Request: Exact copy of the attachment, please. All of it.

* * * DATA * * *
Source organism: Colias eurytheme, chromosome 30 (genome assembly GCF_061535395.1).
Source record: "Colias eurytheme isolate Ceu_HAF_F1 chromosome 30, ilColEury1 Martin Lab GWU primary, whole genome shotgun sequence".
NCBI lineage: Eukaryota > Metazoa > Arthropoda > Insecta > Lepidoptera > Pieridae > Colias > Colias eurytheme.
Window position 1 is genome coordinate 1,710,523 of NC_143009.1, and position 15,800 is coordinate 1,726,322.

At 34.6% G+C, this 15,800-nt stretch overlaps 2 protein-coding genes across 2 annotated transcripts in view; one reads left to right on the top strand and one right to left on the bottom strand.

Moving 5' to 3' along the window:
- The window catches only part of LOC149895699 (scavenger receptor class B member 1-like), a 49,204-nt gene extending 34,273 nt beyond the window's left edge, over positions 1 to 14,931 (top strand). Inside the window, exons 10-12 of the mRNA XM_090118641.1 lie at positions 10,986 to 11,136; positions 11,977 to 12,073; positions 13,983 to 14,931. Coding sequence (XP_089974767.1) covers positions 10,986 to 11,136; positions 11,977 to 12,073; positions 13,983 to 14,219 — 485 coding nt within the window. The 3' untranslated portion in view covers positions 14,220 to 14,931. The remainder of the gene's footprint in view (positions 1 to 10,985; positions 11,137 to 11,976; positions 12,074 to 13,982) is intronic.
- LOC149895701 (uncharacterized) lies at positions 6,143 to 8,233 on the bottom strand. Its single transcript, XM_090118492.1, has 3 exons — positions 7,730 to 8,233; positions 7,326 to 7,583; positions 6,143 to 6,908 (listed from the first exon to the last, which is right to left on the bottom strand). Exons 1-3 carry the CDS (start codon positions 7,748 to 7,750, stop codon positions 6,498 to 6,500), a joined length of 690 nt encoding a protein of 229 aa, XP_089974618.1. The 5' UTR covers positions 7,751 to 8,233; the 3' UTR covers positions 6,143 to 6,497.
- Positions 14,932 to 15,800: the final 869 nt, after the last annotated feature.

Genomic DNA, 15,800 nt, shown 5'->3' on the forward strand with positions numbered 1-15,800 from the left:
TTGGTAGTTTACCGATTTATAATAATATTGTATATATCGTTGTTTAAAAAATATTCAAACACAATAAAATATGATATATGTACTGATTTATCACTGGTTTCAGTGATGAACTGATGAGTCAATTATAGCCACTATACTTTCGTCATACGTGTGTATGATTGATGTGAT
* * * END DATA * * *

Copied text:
Source organism: Colias eurytheme, chromosome 30 (genome assembly GCF_061535395.1).
Source record: "Colias eurytheme isolate Ceu_HAF_F1 chromosome 30, ilColEury1 Martin Lab GWU primary, whole genome shotgun sequence".
NCBI lineage: Eukaryota > Metazoa > Arthropoda > Insecta > Lepidoptera > Pieridae > Colias > Colias eurytheme.
Window position 1 is genome coordinate 1,710,523 of NC_143009.1, and position 15,800 is coordinate 1,726,322.

At 34.6% G+C, this 15,800-nt stretch overlaps 2 protein-coding genes across 2 annotated transcripts in view; one reads left to right on the top strand and one right to left on the bottom strand.

Moving 5' to 3' along the window:
- The window catches only part of LOC149895699 (scavenger receptor class B member 1-like), a 49,204-nt gene extending 34,273 nt beyond the window's left edge, over positions 1 to 14,931 (top strand). Inside the window, exons 10-12 of the mRNA XM_090118641.1 lie at positions 10,986 to 11,136; positions 11,977 to 12,073; positions 13,983 to 14,931. Coding sequence (XP_089974767.1) covers positions 10,986 to 11,136; positions 11,977 to 12,073; positions 13,983 to 14,219 — 485 coding nt within the window. The 3' untranslated portion in view covers positions 14,220 to 14,931. The remainder of the gene's footprint in view (positions 1 to 10,985; positions 11,137 to 11,976; positions 12,074 to 13,982) is intronic.
- LOC149895701 (uncharacterized) lies at positions 6,143 to 8,233 on the bottom strand. Its single transcript, XM_090118492.1, has 3 exons — positions 7,730 to 8,233; positions 7,326 to 7,583; positions 6,143 to 6,908 (listed from the first exon to the last, which is right to left on the bottom strand). Exons 1-3 carry the CDS (start codon positions 7,748 to 7,750, stop codon positions 6,498 to 6,500), a joined length of 690 nt encoding a protein of 229 aa, XP_089974618.1. The 5' UTR covers positions 7,751 to 8,233; the 3' UTR covers positions 6,143 to 6,497.
- Positions 14,932 to 15,800: the final 869 nt, after the last annotated feature.

Genomic DNA, 15,800 nt, shown 5'->3' on the forward strand with positions numbered 1-15,800 from the left:
TTGGTAGTTTACCGATTTATAATAATATTGTATATATCGTTGTTTAAAAAATATTCAAACACAATAAAATATGATATATGTACTGATTTATCACTGGTTTCAGTGATGAACTGATGAGTCAATTATAGCCACTATACTTTCGTCATACGTGTGTATGATTGATGTGAT